Does hidden chocolate in your desk or purse mean you're addicted or does it mean you are looking for comfort and a way to cope? Is it time to go on a diet or is it time to ask the reason why. Learn about finding your happy place in a healthy way.
After a grueling day you find yourself alone, eating chocolate, your love. Do you stand in the open fridge door greeting your friends and asking which food is going to comfort you, make you all warm and happy inside? Only to end up late at night with empty bowls, dirty dishes, hating yourself one more time. Tomorrow, you think, tomorrow will be better.
Maybe your friend is alcohol or just a little something to help you sleep. Perhaps it is a long, slow smoke outside, away from everything demanding your attention.
Whoever your friend is, you plan to quit tomorrow. Then tomorrow comes and you lose your job or relationship and there you go again, standing in the freezer looking for love.
You are not alone in your daily battle and endless search for comfort. There are many ways to find comfort and calm feelings of fear, stress, loneliness or abandonment.
We all have stress. But there are those of us who have landed face down in Satan's front room and lived to tell about it. Amazingly, as human beings, we are able to pick ourselves up and continue living.
Some current destructive behaviors may have originated as legitimate coping responses to trauma.
Women who experienced repeated trauma in childhood didn't learn to develop certain skills necessary for adult coping.
High cost or low cost
Trauma survivors choose coping methods to self-sooth. These methods may be high cost or low cost. For example, illegal drugs can come with the high cost of jail. Overeating can cost your health. Reading a book in a bubble bath will only cost the price of the book.
How can you stop using high-cost coping skills?
Explore the reasons you hide chocolate under your pillow or a flask in your desk. When listening to trauma survivors, I hear things like, "the first time I used a drug was after I was raped," or "the first time I had a drink was after my boyfriend hit me and I broke into my father’s liquor cabinet." Traumatic events can be large or small, but it is important to try to understand what triggered the coping behaviors in the first place.
Forgive yourself and understand that eating chocolate, or another high-cost coping skill, may have served you well in the past. It comforted you when you were in pain or lonely, in a way that allowed you to survive. You are still alive, proof that you did a good job of coping and now you can move ahead.
Understand that you can't just stop a high-cost coping skill, you need to replace it with lower-cost coping skills. Make a list of low-cost ways you can use to cope. Look for new things that you have always wanted to try.
As you look at your list, remember that low cost can become high cost if overused. I will never forget a woman I saw regularly, with her nose buried in a book as she walked, children in tow. I marveled that she didn’t trip or fall as she walked while reading. The children tried to get her attention but she was totally checked out of life. That book was as good as any bottle of wine, totally taking her away from stress or pain and carrying her to someplace without worry. Her coping skill had gone from a low-cost method of comfort to one with the high cost of physical danger and potentially losing a relationship with her children.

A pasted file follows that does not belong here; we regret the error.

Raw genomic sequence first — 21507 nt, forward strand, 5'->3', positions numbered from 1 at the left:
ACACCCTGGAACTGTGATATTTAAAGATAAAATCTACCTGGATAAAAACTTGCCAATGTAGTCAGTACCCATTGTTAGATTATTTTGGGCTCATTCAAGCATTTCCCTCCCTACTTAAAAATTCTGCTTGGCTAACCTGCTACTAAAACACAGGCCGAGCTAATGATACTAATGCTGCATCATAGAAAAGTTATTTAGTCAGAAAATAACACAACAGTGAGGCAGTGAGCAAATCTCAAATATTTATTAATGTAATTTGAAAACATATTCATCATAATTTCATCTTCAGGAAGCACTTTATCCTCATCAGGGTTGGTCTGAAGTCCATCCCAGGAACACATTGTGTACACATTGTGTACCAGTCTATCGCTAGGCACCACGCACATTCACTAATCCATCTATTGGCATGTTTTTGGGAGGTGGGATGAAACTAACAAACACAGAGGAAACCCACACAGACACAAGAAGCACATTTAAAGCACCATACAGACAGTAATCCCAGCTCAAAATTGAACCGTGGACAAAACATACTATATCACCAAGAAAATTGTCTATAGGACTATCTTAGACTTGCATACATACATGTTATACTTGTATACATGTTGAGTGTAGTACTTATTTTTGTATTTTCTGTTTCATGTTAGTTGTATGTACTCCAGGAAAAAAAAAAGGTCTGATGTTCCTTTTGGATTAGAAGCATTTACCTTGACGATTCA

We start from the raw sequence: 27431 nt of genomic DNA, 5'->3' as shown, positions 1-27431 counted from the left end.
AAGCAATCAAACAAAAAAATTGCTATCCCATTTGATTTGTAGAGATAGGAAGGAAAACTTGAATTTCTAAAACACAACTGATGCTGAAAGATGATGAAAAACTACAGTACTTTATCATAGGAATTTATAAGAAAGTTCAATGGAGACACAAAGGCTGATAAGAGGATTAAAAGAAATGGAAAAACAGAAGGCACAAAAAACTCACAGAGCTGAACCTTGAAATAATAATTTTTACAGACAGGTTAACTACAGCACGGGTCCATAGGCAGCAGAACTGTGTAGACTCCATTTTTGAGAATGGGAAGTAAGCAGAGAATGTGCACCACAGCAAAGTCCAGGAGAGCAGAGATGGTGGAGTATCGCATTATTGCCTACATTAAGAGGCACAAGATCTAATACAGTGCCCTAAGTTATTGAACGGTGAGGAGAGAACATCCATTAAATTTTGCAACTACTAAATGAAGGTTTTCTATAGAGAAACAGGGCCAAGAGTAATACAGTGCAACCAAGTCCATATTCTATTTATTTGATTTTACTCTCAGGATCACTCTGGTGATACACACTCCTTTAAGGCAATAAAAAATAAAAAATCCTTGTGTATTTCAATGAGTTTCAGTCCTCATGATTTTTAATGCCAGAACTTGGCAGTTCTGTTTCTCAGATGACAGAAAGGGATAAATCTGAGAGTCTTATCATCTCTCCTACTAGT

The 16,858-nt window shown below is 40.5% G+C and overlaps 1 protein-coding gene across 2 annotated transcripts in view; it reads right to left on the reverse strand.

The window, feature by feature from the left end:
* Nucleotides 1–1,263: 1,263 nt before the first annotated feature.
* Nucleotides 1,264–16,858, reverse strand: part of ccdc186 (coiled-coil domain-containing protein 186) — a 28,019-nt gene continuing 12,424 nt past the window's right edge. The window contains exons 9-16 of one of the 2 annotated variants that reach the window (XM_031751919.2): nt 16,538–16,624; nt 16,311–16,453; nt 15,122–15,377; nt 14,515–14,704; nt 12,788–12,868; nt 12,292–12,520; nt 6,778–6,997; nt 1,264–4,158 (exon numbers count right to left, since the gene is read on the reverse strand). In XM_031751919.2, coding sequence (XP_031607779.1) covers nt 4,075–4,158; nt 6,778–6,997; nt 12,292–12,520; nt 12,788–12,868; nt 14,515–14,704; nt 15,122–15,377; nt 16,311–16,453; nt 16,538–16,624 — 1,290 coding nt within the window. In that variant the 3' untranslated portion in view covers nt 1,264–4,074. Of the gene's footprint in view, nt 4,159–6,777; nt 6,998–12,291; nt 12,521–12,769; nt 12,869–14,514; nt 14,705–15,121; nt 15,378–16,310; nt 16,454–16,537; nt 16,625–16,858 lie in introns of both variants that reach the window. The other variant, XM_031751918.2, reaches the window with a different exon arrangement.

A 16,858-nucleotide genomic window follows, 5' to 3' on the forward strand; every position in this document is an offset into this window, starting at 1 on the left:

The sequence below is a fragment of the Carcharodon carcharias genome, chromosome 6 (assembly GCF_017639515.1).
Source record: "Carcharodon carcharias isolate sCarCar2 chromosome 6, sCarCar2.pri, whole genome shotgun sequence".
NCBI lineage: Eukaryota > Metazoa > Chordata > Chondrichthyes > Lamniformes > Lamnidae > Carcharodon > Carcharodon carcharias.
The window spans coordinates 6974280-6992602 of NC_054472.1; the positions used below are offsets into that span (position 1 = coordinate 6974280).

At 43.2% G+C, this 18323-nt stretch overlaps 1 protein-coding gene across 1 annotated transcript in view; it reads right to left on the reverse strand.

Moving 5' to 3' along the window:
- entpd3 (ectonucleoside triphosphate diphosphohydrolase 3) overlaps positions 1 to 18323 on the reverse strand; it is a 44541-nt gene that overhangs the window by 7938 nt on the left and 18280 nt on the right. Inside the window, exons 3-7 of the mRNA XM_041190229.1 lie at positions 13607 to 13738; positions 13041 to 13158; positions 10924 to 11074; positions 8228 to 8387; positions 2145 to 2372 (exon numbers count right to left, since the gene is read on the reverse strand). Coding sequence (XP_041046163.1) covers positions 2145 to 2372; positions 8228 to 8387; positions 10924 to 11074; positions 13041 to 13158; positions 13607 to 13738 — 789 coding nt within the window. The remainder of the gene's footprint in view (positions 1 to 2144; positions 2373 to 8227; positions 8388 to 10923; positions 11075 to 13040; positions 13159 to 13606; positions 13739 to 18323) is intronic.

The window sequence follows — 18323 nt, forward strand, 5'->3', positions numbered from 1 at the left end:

Make a place for low-cost coping methods in your life. If you choose to take up swimming, trade what you spend on high-cost addictions and buy a new suit. You will be more likely to actually try it if you are invested.
I remember the first time I found my low-cost method of coping. After a divorce, I was poor and had five small children. I remember standing in the dark, staring into the freezer and finally recognizing that chocolate was not going to make me happy. I realized it was like saying, here let me make myself fat and miserable to make myself feel better — ridiculous. My heart was aching and I was looking for a new distraction.
I closed the fridge and sat at the table. I calculated the cost of chocolate. I took that amount of money and hired a sitter for an hour every day. I went running. I have never felt more joy than I did running toward the sun, the warmth on my face. I knew I was not only going to survive, I was going to thrive.
The unexpected bonus: the babysitter lined me up with her brother. We have been married over 20 years and I am still running.
If you are hanging on to high-cost coping behaviors, you can change. If you have a traumatic incident that is driving you to drink or any other harmful behavior, find a counselor who is trauma informed. You can find a way to be happy without addictions. You can find your happy place in a healthy way.
Shannon Symonds, Author of Safe House due to be released July 2017 by Cedar Fort, has 15 years experience working as an Advocate for victims of domestic and sexual violence while raising 6 children in Seaside Oregon. She loves to write, run and Laugh